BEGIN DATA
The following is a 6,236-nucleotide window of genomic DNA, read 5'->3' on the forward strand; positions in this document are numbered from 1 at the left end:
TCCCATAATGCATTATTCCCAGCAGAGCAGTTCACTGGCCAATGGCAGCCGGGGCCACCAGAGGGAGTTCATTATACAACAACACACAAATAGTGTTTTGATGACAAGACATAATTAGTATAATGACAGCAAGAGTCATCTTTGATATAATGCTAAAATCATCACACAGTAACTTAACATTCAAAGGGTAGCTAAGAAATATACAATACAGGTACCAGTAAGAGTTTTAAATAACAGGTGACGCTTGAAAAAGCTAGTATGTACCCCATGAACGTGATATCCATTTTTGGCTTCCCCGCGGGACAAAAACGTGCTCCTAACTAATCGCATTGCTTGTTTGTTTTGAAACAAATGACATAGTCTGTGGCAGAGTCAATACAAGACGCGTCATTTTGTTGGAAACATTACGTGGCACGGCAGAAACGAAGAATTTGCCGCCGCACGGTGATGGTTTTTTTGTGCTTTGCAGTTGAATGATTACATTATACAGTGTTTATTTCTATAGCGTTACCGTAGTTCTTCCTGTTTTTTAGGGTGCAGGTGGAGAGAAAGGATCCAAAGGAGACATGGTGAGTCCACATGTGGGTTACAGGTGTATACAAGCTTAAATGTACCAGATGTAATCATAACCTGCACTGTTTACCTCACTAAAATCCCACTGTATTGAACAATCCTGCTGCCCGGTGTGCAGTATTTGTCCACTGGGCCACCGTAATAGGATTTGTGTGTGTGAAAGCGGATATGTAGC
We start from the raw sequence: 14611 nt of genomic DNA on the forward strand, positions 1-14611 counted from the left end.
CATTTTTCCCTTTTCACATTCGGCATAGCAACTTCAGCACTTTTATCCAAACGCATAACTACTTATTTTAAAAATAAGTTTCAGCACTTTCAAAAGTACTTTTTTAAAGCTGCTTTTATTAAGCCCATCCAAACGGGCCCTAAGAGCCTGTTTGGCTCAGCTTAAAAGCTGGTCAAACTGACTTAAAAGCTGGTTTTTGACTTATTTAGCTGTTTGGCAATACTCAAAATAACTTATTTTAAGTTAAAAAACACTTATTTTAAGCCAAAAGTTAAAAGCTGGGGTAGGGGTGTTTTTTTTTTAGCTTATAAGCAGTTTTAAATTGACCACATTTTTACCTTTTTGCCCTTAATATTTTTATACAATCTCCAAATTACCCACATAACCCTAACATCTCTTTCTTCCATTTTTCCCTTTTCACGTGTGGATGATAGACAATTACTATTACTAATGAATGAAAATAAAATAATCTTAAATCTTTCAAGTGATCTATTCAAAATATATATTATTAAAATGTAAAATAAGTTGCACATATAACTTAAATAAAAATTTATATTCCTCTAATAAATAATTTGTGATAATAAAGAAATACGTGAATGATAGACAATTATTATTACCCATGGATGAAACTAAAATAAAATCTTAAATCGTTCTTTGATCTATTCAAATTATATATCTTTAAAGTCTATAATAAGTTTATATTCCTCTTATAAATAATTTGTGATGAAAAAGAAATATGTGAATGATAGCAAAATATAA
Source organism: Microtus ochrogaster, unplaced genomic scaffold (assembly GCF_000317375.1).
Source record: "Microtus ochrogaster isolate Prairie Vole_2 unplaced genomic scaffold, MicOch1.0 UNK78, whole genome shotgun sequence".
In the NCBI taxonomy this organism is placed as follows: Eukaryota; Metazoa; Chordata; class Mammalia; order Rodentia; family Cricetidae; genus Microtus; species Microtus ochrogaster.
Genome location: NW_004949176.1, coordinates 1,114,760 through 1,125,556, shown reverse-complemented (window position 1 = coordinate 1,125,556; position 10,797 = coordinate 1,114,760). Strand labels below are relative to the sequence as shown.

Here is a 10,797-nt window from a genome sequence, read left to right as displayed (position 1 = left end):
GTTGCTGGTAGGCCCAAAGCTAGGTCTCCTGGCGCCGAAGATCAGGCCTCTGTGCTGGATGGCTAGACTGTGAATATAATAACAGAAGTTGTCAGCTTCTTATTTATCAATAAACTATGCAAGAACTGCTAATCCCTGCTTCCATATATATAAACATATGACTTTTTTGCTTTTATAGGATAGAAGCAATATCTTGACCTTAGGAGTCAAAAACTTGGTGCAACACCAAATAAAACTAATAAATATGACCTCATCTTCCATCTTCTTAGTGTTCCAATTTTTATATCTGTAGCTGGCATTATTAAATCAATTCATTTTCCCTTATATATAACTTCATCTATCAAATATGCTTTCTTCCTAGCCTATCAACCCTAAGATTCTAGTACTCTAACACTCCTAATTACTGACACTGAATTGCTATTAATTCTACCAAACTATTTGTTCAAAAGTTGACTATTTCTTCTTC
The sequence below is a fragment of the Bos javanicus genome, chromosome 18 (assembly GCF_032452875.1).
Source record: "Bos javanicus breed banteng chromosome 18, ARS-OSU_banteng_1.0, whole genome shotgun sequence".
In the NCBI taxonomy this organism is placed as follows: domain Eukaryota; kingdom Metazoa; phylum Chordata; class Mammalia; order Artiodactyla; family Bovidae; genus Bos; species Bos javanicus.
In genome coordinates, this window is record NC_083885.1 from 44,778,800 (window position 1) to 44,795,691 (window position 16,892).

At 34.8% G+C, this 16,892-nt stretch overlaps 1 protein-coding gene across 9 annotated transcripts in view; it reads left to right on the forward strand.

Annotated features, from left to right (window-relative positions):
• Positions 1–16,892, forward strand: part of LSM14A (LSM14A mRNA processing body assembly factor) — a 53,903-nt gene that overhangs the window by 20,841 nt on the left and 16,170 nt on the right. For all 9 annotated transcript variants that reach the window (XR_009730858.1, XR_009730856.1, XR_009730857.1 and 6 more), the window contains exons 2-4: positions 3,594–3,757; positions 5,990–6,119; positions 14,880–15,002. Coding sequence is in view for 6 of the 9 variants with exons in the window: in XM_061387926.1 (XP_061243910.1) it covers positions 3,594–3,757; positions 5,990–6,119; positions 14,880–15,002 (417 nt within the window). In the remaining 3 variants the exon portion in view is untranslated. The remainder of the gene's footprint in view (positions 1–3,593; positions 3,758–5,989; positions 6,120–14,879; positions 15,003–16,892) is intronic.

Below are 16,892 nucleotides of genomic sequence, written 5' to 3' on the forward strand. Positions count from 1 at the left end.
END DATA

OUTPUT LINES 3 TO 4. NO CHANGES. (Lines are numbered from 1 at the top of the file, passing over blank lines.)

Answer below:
We start from the raw sequence: 14611 nt of genomic DNA on the forward strand, positions 1-14611 counted from the left end.
CATTTTTCCCTTTTCACATTCGGCATAGCAACTTCAGCACTTTTATCCAAACGCATAACTACTTATTTTAAAAATAAGTTTCAGCACTTTCAAAAGTACTTTTTTAAAGCTGCTTTTATTAAGCCCATCCAAACGGGCCCTAAGAGCCTGTTTGGCTCAGCTTAAAAGCTGGTCAAACTGACTTAAAAGCTGGTTTTTGACTTATTTAGCTGTTTGGCAATACTCAAAATAACTTATTTTAAGTTAAAAAACACTTATTTTAAGCCAAAAGTTAAAAGCTGGGGTAGGGGTGTTTTTTTTTTAGCTTATAAGCAGTTTTAAATTGACCACATTTTTACCTTTTTGCCCTTAATATTTTTATACAATCTCCAAATTACCCACATAACCCTAACATCTCTTTCTTCCATTTTTCCCTTTTCACGTGTGGATGATAGACAATTACTATTACTAATGAATGAAAATAAAATAATCTTAAATCTTTCAAGTGATCTATTCAAAATATATATTATTAAAATGTAAAATAAGTTGCACATATAACTTAAATAAAAATTTATATTCCTCTAATAAATAATTTGTGATAATAAAGAAATACGTGAATGATAGACAATTATTATTACCCATGGATGAAACTAAAATAAAATCTTAAATCGTTCTTTGATCTATTCAAATTATATATCTTTAAAGTCTATAATAAGTTTATATTCCTCTTATAAATAATTTGTGATGAAAAAGAAATATGTGAATGATAGCAAAATATAA